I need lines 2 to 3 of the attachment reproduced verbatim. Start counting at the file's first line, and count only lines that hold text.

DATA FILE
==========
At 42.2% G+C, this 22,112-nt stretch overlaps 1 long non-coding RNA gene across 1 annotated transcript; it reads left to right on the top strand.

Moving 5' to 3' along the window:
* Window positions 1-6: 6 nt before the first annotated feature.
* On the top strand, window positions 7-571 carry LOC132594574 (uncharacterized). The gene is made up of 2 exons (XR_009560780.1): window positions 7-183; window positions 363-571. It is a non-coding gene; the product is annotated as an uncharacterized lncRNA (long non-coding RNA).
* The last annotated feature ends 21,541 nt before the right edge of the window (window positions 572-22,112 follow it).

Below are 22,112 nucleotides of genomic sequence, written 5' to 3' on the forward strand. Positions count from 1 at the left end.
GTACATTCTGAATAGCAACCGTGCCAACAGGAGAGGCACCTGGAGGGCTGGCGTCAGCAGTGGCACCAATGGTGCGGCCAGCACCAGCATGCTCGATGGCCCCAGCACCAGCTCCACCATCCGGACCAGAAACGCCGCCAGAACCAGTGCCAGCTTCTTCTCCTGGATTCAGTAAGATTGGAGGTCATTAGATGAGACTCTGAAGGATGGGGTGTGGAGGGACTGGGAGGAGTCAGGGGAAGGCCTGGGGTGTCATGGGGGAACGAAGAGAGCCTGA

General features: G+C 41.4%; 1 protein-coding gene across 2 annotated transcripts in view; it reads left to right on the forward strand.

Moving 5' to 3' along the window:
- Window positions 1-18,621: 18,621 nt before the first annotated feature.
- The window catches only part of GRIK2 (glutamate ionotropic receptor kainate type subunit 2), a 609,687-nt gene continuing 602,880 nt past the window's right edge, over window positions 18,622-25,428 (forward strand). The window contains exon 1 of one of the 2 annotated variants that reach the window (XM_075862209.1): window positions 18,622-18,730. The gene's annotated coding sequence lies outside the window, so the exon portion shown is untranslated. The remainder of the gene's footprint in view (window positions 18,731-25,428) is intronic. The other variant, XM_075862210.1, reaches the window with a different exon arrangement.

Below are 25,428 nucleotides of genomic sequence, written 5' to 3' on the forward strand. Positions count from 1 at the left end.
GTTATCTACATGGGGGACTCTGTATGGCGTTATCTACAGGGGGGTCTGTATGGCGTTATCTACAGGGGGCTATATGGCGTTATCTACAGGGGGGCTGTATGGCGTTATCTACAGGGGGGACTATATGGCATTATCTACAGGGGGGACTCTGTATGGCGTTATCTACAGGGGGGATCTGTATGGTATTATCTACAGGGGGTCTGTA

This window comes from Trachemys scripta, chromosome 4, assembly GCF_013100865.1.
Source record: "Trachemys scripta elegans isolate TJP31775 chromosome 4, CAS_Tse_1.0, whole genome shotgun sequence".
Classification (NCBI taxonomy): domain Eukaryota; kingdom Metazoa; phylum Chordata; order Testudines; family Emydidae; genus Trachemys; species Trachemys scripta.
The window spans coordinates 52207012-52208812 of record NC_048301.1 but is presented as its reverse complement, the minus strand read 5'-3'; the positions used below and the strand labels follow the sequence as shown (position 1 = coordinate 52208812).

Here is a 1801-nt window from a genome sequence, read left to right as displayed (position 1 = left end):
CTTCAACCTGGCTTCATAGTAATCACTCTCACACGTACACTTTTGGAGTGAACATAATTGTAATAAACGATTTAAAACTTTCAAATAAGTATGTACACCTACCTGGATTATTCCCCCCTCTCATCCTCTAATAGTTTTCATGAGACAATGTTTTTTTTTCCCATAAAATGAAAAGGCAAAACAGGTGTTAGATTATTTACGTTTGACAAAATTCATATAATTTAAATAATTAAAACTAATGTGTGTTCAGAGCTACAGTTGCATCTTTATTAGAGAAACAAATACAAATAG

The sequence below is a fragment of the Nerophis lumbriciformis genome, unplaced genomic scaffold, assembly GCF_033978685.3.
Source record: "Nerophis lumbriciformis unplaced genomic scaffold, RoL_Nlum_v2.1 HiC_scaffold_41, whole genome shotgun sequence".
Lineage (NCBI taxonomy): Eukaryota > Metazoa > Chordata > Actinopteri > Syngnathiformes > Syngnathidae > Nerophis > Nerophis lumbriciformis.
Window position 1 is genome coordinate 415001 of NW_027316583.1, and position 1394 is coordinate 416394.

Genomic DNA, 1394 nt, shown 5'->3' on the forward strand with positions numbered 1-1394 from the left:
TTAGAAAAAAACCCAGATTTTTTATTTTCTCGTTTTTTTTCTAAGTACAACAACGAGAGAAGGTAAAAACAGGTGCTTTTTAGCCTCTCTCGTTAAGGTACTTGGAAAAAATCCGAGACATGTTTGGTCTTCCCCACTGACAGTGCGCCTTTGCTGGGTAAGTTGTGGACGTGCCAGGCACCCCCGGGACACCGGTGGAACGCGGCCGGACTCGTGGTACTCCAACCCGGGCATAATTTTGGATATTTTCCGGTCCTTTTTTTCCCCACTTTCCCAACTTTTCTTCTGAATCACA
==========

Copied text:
Moving 5' to 3' along the window:
* Window positions 1-6: 6 nt before the first annotated feature.